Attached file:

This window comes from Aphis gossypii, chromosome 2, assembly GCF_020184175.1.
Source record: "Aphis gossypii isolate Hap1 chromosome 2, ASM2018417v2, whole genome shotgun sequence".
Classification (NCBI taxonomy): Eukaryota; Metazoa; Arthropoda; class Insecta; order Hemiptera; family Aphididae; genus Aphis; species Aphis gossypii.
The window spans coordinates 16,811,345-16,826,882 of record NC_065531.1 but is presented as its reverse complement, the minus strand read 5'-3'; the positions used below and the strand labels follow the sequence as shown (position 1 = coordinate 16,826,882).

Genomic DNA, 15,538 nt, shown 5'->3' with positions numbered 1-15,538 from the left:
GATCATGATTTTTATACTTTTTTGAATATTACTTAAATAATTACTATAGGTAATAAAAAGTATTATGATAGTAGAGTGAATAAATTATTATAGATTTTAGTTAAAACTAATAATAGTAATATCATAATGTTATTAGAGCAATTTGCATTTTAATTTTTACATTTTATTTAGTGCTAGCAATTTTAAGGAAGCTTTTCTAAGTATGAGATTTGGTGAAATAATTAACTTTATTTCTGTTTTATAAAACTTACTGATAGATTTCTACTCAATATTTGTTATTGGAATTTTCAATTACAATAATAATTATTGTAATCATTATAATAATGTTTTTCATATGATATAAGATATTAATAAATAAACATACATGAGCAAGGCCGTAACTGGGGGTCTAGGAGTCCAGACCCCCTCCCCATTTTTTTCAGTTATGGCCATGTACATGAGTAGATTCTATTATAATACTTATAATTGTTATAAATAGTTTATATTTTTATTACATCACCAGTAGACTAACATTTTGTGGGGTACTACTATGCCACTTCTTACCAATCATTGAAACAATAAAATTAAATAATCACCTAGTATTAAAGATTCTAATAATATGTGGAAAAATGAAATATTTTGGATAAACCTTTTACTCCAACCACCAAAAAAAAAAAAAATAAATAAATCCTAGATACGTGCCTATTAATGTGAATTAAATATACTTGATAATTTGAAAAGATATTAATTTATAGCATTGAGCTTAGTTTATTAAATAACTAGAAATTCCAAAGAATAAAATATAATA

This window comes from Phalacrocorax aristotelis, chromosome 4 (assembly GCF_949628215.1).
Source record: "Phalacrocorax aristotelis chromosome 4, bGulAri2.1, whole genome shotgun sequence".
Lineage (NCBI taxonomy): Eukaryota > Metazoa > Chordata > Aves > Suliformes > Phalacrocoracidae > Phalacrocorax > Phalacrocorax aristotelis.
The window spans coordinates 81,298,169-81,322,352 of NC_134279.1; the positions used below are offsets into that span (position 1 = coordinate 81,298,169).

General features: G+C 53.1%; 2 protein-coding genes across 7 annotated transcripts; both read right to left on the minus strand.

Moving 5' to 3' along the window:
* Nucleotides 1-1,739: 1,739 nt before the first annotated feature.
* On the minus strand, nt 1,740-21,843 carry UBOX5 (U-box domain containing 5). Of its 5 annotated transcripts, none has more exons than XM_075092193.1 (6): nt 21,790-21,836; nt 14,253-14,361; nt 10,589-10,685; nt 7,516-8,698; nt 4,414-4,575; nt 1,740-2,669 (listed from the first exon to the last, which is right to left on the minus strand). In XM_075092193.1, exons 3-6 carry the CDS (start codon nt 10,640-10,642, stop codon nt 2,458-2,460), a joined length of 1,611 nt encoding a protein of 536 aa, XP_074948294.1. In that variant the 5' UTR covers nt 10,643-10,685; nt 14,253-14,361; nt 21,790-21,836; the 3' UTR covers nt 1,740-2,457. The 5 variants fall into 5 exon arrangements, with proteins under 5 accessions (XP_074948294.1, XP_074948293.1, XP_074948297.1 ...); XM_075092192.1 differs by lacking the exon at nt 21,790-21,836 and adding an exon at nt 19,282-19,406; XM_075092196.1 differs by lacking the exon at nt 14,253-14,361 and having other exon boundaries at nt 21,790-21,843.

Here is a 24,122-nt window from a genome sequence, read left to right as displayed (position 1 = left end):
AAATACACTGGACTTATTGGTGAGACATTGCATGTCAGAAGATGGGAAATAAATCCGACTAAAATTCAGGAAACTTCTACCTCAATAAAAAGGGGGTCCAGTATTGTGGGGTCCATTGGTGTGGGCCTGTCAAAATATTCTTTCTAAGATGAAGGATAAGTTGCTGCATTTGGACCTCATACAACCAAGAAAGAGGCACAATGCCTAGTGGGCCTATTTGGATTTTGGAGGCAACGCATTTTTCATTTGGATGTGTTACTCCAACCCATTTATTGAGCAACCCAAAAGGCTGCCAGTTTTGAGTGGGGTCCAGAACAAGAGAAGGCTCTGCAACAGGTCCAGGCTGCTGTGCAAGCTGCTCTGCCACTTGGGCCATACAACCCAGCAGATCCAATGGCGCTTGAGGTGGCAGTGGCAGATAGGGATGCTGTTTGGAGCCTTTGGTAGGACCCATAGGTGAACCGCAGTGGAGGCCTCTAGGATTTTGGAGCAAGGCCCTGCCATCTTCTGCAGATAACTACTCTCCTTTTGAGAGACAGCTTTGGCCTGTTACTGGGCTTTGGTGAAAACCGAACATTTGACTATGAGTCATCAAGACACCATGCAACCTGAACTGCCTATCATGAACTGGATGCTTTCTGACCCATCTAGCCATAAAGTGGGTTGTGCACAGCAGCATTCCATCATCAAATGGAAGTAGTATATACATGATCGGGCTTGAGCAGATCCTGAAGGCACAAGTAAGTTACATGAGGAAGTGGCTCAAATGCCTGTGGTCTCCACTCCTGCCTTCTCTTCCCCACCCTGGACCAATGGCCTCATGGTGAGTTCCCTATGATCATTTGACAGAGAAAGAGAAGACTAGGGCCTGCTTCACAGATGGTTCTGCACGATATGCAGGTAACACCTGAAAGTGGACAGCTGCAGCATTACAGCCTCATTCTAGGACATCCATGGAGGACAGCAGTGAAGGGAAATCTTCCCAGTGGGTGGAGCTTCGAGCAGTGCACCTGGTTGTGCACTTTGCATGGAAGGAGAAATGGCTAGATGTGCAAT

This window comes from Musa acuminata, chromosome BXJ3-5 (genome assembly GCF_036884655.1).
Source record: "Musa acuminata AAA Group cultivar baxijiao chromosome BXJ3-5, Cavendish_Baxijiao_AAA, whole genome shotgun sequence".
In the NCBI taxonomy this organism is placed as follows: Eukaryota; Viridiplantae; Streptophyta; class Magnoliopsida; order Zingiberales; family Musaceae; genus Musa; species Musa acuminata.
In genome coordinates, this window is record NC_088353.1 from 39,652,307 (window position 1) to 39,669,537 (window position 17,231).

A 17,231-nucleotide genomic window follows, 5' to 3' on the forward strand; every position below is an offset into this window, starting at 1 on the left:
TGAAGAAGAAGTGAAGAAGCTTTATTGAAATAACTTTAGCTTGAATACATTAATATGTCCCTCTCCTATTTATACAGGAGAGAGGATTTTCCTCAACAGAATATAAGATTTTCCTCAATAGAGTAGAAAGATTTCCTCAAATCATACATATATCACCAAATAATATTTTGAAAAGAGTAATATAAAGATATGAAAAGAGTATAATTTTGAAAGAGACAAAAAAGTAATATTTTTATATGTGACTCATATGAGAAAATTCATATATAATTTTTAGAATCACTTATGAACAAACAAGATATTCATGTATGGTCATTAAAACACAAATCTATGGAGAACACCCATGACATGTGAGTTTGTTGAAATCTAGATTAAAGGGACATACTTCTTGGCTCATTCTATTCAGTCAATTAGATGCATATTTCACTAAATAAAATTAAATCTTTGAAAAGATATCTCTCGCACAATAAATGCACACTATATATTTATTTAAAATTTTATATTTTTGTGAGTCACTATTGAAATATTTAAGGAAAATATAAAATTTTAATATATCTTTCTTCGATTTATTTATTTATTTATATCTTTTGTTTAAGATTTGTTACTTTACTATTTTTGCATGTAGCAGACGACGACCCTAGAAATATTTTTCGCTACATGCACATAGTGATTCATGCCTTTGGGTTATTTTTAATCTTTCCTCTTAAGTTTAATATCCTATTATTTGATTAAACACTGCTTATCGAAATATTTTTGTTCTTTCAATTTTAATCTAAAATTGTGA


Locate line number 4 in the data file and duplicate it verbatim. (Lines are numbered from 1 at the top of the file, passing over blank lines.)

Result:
The window spans coordinates 16,811,345-16,826,882 of record NC_065531.1 but is presented as its reverse complement, the minus strand read 5'-3'; the positions used below and the strand labels follow the sequence as shown (position 1 = coordinate 16,826,882).